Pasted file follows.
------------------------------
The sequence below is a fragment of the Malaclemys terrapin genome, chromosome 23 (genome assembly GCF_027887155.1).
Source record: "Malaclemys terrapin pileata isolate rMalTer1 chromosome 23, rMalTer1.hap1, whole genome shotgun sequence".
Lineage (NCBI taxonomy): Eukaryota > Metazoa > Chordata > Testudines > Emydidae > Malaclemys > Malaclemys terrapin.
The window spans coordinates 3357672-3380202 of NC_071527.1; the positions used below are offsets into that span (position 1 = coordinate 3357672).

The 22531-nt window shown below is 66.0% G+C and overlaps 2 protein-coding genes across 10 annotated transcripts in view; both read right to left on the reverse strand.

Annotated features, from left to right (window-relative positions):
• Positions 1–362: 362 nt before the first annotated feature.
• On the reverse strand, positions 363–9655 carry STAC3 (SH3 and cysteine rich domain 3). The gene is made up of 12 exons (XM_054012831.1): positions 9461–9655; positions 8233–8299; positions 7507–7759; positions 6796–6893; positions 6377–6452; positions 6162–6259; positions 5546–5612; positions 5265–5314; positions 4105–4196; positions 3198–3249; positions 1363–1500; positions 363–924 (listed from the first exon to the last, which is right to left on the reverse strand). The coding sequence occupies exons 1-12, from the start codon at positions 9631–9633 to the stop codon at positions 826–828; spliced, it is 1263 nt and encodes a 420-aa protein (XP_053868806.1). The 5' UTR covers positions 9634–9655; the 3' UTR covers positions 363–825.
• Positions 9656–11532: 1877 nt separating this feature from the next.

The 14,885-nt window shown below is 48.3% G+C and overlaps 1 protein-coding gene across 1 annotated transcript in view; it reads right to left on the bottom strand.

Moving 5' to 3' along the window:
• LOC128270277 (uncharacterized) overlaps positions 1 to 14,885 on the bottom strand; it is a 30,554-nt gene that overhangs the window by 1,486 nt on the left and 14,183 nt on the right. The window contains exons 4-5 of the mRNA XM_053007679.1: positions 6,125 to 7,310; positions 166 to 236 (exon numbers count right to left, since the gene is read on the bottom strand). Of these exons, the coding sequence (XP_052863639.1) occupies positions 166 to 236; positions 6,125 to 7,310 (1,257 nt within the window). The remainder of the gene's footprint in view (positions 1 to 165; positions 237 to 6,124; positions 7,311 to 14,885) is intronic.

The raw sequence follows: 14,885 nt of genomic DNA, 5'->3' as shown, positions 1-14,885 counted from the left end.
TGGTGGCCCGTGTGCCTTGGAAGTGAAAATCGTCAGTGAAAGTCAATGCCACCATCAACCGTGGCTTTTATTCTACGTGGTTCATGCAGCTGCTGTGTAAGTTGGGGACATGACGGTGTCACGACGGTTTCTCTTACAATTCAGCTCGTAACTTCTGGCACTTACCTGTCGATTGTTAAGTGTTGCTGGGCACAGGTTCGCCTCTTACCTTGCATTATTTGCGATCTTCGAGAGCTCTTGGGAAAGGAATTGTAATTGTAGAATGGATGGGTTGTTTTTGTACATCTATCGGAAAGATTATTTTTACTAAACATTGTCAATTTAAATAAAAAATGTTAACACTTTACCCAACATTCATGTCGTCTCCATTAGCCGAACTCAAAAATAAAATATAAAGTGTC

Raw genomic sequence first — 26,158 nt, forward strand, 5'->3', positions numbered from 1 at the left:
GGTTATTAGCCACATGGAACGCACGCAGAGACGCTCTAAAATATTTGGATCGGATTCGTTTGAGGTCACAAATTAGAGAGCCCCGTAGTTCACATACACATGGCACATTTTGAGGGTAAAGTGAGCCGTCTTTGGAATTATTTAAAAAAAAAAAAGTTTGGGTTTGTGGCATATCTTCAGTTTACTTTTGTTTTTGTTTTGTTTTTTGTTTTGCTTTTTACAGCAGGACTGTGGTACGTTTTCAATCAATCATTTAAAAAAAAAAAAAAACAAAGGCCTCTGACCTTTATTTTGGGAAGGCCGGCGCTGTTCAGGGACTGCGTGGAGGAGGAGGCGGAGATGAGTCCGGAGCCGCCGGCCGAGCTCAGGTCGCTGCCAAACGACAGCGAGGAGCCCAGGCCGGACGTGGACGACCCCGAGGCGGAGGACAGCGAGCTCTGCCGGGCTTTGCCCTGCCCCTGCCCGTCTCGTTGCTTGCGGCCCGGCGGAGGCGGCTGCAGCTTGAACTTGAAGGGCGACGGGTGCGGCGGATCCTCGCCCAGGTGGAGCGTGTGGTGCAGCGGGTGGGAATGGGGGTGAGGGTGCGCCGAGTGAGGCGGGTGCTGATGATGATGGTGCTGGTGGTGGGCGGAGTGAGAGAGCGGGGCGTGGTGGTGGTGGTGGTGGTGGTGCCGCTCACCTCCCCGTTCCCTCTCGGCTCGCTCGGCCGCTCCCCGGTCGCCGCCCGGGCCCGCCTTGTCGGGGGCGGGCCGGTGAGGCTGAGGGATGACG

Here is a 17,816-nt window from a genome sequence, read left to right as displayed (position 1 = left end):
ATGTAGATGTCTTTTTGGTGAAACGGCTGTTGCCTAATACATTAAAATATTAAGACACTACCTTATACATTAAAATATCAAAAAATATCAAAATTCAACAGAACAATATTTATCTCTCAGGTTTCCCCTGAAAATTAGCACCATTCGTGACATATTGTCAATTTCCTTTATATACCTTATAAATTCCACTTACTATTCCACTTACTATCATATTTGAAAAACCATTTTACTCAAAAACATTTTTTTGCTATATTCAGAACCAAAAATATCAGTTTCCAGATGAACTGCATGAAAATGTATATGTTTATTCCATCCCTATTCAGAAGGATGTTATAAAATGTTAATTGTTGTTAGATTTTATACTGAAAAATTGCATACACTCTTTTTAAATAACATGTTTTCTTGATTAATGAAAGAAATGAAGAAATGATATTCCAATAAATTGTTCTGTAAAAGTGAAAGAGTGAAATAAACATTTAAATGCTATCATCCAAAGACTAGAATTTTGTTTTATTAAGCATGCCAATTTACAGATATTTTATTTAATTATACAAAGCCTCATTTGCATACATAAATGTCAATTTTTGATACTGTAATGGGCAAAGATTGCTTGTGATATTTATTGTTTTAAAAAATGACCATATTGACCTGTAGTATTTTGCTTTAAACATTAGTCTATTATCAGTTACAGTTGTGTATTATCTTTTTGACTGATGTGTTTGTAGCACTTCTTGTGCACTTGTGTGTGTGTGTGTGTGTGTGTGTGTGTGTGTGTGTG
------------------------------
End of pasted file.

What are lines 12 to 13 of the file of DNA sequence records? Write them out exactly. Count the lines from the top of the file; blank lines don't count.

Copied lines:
• LOC128270277 (uncharacterized) overlaps positions 1 to 14,885 on the bottom strand; it is a 30,554-nt gene that overhangs the window by 1,486 nt on the left and 14,183 nt on the right. The window contains exons 4-5 of the mRNA XM_053007679.1: positions 6,125 to 7,310; positions 166 to 236 (exon numbers count right to left, since the gene is read on the bottom strand). Of these exons, the coding sequence (XP_052863639.1) occupies positions 166 to 236; positions 6,125 to 7,310 (1,257 nt within the window). The remainder of the gene's footprint in view (positions 1 to 165; positions 237 to 6,124; positions 7,311 to 14,885) is intronic.

The raw sequence follows: 14,885 nt of genomic DNA, 5'->3' as shown, positions 1-14,885 counted from the left end.